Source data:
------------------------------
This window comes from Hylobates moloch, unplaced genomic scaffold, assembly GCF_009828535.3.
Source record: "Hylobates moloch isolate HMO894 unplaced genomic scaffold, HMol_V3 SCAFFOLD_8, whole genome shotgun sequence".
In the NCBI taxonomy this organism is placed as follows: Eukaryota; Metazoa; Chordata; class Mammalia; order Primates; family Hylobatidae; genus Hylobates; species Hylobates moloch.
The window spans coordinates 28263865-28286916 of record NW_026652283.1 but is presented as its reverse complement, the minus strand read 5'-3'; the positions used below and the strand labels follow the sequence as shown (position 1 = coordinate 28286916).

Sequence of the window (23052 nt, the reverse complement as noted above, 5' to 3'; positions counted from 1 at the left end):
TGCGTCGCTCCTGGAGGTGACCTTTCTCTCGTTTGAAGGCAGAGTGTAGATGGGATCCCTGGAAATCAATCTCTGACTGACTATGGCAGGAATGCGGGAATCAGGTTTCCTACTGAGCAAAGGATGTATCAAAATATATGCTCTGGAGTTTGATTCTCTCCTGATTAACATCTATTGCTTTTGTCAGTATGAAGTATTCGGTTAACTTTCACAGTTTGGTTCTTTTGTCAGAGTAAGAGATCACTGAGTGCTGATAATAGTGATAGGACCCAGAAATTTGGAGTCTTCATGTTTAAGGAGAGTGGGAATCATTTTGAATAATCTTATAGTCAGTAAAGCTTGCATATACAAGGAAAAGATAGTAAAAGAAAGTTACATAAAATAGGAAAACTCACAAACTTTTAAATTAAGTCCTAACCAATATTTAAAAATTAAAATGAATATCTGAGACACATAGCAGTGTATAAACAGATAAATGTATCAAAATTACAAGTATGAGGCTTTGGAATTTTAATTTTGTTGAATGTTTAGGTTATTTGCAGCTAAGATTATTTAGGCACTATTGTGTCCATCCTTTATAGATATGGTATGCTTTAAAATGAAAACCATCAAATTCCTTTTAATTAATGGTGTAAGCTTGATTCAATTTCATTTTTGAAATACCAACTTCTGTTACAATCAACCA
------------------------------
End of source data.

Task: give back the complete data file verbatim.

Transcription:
This window comes from Hylobates moloch, unplaced genomic scaffold, assembly GCF_009828535.3.
Source record: "Hylobates moloch isolate HMO894 unplaced genomic scaffold, HMol_V3 SCAFFOLD_8, whole genome shotgun sequence".
In the NCBI taxonomy this organism is placed as follows: Eukaryota; Metazoa; Chordata; class Mammalia; order Primates; family Hylobatidae; genus Hylobates; species Hylobates moloch.
The window spans coordinates 28263865-28286916 of record NW_026652283.1 but is presented as its reverse complement, the minus strand read 5'-3'; the positions used below and the strand labels follow the sequence as shown (position 1 = coordinate 28286916).

Sequence of the window (23052 nt, the reverse complement as noted above, 5' to 3'; positions counted from 1 at the left end):
TGCGTCGCTCCTGGAGGTGACCTTTCTCTCGTTTGAAGGCAGAGTGTAGATGGGATCCCTGGAAATCAATCTCTGACTGACTATGGCAGGAATGCGGGAATCAGGTTTCCTACTGAGCAAAGGATGTATCAAAATATATGCTCTGGAGTTTGATTCTCTCCTGATTAACATCTATTGCTTTTGTCAGTATGAAGTATTCGGTTAACTTTCACAGTTTGGTTCTTTTGTCAGAGTAAGAGATCACTGAGTGCTGATAATAGTGATAGGACCCAGAAATTTGGAGTCTTCATGTTTAAGGAGAGTGGGAATCATTTTGAATAATCTTATAGTCAGTAAAGCTTGCATATACAAGGAAAAGATAGTAAAAGAAAGTTACATAAAATAGGAAAACTCACAAACTTTTAAATTAAGTCCTAACCAATATTTAAAAATTAAAATGAATATCTGAGACACATAGCAGTGTATAAACAGATAAATGTATCAAAATTACAAGTATGAGGCTTTGGAATTTTAATTTTGTTGAATGTTTAGGTTATTTGCAGCTAAGATTATTTAGGCACTATTGTGTCCATCCTTTATAGATATGGTATGCTTTAAAATGAAAACCATCAAATTCCTTTTAATTAATGGTGTAAGCTTGATTCAATTTCATTTTTGAAATACCAACTTCTGTTACAATCAACCA